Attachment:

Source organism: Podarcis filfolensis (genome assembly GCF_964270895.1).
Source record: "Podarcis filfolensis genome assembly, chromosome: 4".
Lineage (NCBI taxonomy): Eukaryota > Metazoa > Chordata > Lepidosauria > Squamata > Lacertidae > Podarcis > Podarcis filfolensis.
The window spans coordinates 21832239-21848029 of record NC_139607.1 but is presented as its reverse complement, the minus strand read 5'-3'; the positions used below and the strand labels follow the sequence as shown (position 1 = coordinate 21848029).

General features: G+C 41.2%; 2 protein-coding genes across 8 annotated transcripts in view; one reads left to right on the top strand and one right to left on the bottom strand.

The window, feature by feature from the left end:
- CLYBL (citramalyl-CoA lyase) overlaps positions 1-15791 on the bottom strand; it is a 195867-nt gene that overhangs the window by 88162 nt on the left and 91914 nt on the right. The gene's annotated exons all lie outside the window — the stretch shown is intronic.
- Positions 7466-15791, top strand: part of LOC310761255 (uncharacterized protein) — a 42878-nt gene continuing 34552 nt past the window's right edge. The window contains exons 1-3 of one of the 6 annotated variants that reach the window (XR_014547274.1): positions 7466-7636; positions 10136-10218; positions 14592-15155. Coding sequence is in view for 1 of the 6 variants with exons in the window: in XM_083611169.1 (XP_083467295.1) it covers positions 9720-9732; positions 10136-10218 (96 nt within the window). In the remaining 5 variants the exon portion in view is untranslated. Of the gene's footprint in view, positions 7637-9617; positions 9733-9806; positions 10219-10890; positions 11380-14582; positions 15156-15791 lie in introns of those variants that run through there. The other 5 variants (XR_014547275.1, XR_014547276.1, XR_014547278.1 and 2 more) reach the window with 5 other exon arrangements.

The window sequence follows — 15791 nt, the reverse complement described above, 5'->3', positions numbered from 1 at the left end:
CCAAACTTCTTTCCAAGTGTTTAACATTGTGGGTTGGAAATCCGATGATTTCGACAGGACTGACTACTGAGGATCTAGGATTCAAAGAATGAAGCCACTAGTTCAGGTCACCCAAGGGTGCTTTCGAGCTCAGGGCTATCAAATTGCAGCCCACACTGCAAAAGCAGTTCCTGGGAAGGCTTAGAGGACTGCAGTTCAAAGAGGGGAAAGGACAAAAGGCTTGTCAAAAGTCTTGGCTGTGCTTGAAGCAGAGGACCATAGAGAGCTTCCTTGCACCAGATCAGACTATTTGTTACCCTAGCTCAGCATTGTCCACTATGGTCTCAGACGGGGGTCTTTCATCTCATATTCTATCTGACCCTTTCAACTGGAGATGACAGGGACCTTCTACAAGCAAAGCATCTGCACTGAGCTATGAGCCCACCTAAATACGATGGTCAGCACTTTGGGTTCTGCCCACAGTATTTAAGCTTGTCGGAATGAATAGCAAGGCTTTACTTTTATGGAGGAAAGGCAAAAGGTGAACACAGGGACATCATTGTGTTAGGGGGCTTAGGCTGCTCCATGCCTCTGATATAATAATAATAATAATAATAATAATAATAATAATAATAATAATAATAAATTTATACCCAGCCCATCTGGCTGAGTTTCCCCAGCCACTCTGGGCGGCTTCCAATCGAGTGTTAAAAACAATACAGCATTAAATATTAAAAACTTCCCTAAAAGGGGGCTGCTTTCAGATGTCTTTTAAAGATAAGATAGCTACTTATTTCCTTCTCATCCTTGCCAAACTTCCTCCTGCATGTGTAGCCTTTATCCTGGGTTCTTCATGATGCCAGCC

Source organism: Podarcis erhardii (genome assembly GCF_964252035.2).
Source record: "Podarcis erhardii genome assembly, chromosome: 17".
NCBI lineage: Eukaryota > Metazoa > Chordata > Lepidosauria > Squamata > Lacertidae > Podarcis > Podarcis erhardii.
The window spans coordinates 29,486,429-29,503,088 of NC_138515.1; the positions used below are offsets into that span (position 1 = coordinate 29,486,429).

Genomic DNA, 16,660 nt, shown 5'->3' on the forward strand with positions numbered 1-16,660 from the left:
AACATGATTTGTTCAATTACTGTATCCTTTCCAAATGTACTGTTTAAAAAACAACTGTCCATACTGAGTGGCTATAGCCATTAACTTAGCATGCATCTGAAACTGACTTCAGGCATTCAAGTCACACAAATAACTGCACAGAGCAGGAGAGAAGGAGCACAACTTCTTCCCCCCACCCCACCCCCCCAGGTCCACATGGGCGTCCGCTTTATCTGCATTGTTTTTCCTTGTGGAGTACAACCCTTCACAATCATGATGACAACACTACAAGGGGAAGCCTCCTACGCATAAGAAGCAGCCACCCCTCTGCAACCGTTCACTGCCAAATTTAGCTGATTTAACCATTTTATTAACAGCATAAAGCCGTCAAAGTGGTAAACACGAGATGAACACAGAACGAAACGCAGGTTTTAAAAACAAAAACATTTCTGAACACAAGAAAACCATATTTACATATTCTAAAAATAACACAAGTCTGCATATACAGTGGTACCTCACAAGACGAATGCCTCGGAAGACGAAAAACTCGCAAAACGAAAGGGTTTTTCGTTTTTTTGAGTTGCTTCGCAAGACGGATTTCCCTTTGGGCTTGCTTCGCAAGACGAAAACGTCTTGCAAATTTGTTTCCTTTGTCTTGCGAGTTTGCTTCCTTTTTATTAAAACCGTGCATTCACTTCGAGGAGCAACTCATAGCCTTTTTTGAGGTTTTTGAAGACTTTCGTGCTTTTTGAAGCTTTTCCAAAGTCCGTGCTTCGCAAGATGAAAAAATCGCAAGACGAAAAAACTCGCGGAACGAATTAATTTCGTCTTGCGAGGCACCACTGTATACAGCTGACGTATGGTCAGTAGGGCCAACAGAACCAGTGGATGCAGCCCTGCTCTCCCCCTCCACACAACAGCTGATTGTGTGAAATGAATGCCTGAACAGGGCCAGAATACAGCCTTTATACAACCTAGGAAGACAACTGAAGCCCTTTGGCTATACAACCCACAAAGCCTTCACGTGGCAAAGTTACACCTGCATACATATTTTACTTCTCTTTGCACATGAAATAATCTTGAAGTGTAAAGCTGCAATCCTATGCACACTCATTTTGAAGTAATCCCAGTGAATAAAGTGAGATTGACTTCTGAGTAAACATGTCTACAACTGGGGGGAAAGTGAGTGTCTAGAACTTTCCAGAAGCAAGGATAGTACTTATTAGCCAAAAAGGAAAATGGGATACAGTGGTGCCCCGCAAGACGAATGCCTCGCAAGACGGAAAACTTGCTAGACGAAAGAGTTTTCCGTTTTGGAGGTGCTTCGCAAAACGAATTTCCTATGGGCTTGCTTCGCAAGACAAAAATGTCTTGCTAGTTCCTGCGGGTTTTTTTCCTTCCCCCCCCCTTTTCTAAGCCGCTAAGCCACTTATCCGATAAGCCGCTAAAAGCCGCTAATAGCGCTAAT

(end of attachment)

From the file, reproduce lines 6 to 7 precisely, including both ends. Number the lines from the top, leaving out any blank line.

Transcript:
The window, feature by feature from the left end:
- CLYBL (citramalyl-CoA lyase) overlaps positions 1-15791 on the bottom strand; it is a 195867-nt gene that overhangs the window by 88162 nt on the left and 91914 nt on the right. The gene's annotated exons all lie outside the window — the stretch shown is intronic.